List of the Cons of Magnet and Charter Schools
1. Families are usually responsible for student transportation.
Although there are some magnet and charter schools who contract with the local school district to provide bus transportation for students, most families find that they are responsible for delivering their student to the school. Parents must then pick up their child at the end of the day as well. Attending one of these programs is usually a longer commute than the public-school assignment they receive based on where they live, which means there are time and cost considerations to take under advisement.
Even if bus transportation is possible with the school that you’re thinking about using, the institution might add an additional charge to your enrollment cost to cover that expense.
2. Bus rides can be long for students who attend these schools.
It is not uncommon for students who attend a magnet or charter school to sit on the bus for more than an hour in each direction. Although this disadvantage is similar to what rural public-school districts encounter with their transportation needs, it can be disruptive to the family schedule. Younger children who attend these schools may need to have a parent pick them up at a specific bus stop because it could be more than a mile away from their home. During the first year of classes, this trip can be very lonely for some students as well, which can negate some of the benefits that are possible with this curriculum option.
3. Students are usually separated from their friends.
Most families in the United States send their child to their assigned public school or take advantage of a private institution in their community. Unless you start sending your kids to a magnet or charter school for their first year of education, a switch to this option will often separate them from the friendships that they have already made. Although there is always an opportunity to make new friends, the structure of this educational option often makes it challenging to maintain a relationship outside of the school. Students arrive from all over a city when they use this learning option.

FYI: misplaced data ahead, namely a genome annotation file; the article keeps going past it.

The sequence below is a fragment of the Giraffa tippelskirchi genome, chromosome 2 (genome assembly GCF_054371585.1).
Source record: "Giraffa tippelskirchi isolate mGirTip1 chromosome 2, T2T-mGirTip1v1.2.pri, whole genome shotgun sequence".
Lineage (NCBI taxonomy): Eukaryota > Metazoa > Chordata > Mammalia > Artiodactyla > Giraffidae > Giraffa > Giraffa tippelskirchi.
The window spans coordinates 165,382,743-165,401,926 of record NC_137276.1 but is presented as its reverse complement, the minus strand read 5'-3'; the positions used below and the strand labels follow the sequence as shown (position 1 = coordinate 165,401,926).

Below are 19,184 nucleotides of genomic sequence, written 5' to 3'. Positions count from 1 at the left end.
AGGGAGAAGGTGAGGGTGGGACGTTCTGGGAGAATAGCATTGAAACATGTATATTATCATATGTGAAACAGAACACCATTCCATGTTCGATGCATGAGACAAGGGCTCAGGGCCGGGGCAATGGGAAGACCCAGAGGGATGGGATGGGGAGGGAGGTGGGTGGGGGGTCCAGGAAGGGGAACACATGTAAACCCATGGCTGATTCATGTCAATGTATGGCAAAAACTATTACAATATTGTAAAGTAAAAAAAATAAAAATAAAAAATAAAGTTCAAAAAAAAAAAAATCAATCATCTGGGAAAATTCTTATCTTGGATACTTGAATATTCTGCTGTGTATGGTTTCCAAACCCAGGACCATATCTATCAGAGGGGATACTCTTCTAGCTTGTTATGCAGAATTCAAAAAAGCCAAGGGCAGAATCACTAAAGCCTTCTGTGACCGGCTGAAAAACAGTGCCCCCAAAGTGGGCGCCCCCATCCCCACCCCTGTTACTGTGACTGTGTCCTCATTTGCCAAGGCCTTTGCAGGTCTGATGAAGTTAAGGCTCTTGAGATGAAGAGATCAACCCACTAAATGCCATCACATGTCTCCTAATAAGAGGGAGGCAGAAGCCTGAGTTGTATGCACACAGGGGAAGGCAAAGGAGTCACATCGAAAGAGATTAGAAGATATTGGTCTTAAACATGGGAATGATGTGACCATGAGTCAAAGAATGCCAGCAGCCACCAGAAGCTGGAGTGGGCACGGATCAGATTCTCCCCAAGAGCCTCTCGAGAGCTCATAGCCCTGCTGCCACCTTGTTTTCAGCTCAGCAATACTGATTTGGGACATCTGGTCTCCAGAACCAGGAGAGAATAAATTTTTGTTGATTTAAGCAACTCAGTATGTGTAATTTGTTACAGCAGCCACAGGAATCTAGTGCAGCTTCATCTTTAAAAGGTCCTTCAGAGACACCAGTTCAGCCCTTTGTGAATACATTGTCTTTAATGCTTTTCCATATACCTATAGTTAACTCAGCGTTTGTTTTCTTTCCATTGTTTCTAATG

4. The curriculum options for magnet and charter schools can sometimes be too narrow.
When students know what it is that they wish to pursue, then having a narrow curriculum can be tremendously beneficial. It becomes a way for them to continue developing their skills in a specific area so that they can be ready for career opportunities one day. When a child has not yet decided what they want to be when they grow up (or are under 10 years of age), then this narrowness can do them a disfavor because it will only focus on certain areas instead of offering an overview of all the core subjects.
5. There are fewer extracurricular activities available at these schools.
When students attend their public school, then there are numerous sports and other extracurricular activities which are available for families to pursue. These options are not always possible with magnet or charter schools. Many programs are designed to offer an education and skill-based practice in the classroom, and then nothing more. If you are attending a school that offers these options, the cost to participate is usually much higher because there is no funding present in the charter or contract that provides for these needs. You will find yourself fundraising frequently for higher amounts while sometimes paying more for the privilege of sending your student there.
6. You might not have any control over whether or not your student can attend.
Many of the magnet schools that are available in communities today operate on a lottery system. You must put in your application to indicate a desire to attend the school. Then your family goes into a hat with everyone else, with names figuratively drawn out to determine who gets to attend. There are some communities where you have more of a pay-for-play scenario where you can avoid the lottery if you can pay for the tuition costs out of your pocket. Either way, there may not be a guarantee available for attendance.
7. It is possible to lose your spot at a magnet or charter school.